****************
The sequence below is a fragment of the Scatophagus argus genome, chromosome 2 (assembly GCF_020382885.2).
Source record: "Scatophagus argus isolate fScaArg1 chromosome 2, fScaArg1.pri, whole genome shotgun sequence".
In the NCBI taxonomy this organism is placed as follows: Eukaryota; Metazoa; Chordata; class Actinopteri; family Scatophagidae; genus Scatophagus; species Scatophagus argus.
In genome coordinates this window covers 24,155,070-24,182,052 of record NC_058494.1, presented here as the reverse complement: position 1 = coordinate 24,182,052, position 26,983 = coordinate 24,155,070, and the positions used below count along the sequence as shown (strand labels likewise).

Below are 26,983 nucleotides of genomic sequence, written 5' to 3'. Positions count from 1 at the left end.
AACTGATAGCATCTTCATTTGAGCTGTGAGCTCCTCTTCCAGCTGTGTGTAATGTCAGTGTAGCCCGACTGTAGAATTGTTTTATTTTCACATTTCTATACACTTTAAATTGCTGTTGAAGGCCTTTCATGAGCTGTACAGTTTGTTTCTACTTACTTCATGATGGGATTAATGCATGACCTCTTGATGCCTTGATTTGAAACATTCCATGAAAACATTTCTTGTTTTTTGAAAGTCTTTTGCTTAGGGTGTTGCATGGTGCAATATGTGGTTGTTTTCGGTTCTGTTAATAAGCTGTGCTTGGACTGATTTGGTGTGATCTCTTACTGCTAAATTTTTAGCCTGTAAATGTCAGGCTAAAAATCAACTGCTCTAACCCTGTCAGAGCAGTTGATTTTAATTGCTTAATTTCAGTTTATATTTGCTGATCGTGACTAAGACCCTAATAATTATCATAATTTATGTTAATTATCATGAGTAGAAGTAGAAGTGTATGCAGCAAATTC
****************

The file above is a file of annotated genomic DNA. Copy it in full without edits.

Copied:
The sequence below is a fragment of the Scatophagus argus genome, chromosome 2 (assembly GCF_020382885.2).
Source record: "Scatophagus argus isolate fScaArg1 chromosome 2, fScaArg1.pri, whole genome shotgun sequence".
In the NCBI taxonomy this organism is placed as follows: Eukaryota; Metazoa; Chordata; class Actinopteri; family Scatophagidae; genus Scatophagus; species Scatophagus argus.
In genome coordinates this window covers 24,155,070-24,182,052 of record NC_058494.1, presented here as the reverse complement: position 1 = coordinate 24,182,052, position 26,983 = coordinate 24,155,070, and the positions used below count along the sequence as shown (strand labels likewise).

Below are 26,983 nucleotides of genomic sequence, written 5' to 3'. Positions count from 1 at the left end.
AACTGATAGCATCTTCATTTGAGCTGTGAGCTCCTCTTCCAGCTGTGTGTAATGTCAGTGTAGCCCGACTGTAGAATTGTTTTATTTTCACATTTCTATACACTTTAAATTGCTGTTGAAGGCCTTTCATGAGCTGTACAGTTTGTTTCTACTTACTTCATGATGGGATTAATGCATGACCTCTTGATGCCTTGATTTGAAACATTCCATGAAAACATTTCTTGTTTTTTGAAAGTCTTTTGCTTAGGGTGTTGCATGGTGCAATATGTGGTTGTTTTCGGTTCTGTTAATAAGCTGTGCTTGGACTGATTTGGTGTGATCTCTTACTGCTAAATTTTTAGCCTGTAAATGTCAGGCTAAAAATCAACTGCTCTAACCCTGTCAGAGCAGTTGATTTTAATTGCTTAATTTCAGTTTATATTTGCTGATCGTGACTAAGACCCTAATAATTATCATAATTTATGTTAATTATCATGAGTAGAAGTAGAAGTGTATGCAGCAAATTC